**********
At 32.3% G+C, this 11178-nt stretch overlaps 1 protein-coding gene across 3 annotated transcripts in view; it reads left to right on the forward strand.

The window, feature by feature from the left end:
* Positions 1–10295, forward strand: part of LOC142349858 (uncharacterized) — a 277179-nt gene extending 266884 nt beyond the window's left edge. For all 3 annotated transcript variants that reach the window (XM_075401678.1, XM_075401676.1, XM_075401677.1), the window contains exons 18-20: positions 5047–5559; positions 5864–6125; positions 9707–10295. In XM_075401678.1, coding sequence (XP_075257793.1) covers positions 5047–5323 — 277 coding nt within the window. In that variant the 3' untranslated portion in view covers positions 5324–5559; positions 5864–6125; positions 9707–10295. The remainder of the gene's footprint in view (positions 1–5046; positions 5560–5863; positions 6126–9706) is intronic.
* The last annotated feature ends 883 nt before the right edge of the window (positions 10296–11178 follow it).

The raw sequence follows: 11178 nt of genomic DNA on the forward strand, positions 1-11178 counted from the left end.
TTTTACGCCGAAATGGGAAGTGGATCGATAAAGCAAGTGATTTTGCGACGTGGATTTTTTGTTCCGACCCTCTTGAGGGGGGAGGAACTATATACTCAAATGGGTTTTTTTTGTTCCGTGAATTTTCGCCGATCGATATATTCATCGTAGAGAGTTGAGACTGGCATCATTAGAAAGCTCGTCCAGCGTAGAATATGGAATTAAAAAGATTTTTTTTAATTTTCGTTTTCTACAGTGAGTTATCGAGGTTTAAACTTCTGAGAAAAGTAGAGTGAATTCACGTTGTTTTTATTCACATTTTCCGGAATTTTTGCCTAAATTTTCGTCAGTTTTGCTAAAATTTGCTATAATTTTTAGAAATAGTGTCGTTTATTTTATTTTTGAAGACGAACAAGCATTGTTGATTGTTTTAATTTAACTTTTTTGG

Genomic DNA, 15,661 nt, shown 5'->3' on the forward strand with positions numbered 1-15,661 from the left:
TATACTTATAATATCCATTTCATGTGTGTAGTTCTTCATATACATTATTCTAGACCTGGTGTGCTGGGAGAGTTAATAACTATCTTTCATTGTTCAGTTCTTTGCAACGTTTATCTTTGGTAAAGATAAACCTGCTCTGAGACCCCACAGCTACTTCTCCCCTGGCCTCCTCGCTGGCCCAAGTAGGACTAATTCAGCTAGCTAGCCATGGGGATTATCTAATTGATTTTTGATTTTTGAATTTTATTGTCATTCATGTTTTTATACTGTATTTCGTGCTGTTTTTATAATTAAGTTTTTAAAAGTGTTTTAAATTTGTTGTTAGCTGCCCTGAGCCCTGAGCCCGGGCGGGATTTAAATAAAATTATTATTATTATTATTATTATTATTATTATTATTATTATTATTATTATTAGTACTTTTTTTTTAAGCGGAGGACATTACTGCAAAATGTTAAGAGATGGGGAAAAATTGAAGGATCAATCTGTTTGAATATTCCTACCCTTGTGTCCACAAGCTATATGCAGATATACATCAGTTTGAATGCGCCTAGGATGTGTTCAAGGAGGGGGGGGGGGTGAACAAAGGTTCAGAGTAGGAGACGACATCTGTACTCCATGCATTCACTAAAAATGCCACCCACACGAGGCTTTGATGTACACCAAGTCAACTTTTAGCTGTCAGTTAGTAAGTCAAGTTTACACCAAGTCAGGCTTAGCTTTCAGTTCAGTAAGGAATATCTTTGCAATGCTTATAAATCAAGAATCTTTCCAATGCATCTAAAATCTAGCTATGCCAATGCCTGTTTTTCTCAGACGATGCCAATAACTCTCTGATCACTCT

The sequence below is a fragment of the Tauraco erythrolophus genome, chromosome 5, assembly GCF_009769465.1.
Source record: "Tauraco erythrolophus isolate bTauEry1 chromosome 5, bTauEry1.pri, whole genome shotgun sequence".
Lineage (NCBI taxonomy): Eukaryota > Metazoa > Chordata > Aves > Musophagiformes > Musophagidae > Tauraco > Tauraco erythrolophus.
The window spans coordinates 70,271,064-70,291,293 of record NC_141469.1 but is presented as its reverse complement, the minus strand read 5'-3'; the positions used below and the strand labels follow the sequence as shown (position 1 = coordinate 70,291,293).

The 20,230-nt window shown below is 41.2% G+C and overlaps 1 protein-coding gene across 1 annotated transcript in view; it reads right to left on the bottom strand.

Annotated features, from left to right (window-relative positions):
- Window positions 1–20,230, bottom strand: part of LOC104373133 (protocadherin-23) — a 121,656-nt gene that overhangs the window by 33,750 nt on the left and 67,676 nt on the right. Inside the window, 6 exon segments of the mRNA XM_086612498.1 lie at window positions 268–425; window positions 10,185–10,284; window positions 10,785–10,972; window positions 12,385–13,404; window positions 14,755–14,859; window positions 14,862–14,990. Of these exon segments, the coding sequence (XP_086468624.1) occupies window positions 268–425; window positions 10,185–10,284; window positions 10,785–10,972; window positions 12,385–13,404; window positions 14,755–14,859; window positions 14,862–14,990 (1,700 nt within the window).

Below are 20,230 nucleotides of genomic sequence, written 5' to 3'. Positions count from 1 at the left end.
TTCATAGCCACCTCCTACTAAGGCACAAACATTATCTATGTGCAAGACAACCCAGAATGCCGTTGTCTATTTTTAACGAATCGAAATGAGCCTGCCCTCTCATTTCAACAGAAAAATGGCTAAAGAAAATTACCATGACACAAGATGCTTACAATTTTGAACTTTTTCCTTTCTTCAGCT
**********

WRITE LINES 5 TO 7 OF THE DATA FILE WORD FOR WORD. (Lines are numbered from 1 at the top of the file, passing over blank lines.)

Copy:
The raw sequence follows: 11178 nt of genomic DNA on the forward strand, positions 1-11178 counted from the left end.
TTTTACGCCGAAATGGGAAGTGGATCGATAAAGCAAGTGATTTTGCGACGTGGATTTTTTGTTCCGACCCTCTTGAGGGGGGAGGAACTATATACTCAAATGGGTTTTTTTTGTTCCGTGAATTTTCGCCGATCGATATATTCATCGTAGAGAGTTGAGACTGGCATCATTAGAAAGCTCGTCCAGCGTAGAATATGGAATTAAAAAGATTTTTTTTAATTTTCGTTTTCTACAGTGAGTTATCGAGGTTTAAACTTCTGAGAAAAGTAGAGTGAATTCACGTTGTTTTTATTCACATTTTCCGGAATTTTTGCCTAAATTTTCGTCAGTTTTGCTAAAATTTGCTATAATTTTTAGAAATAGTGTCGTTTATTTTATTTTTGAAGACGAACAAGCATTGTTGATTGTTTTAATTTAACTTTTTTGG

Genomic DNA, 15,661 nt, shown 5'->3' on the forward strand with positions numbered 1-15,661 from the left: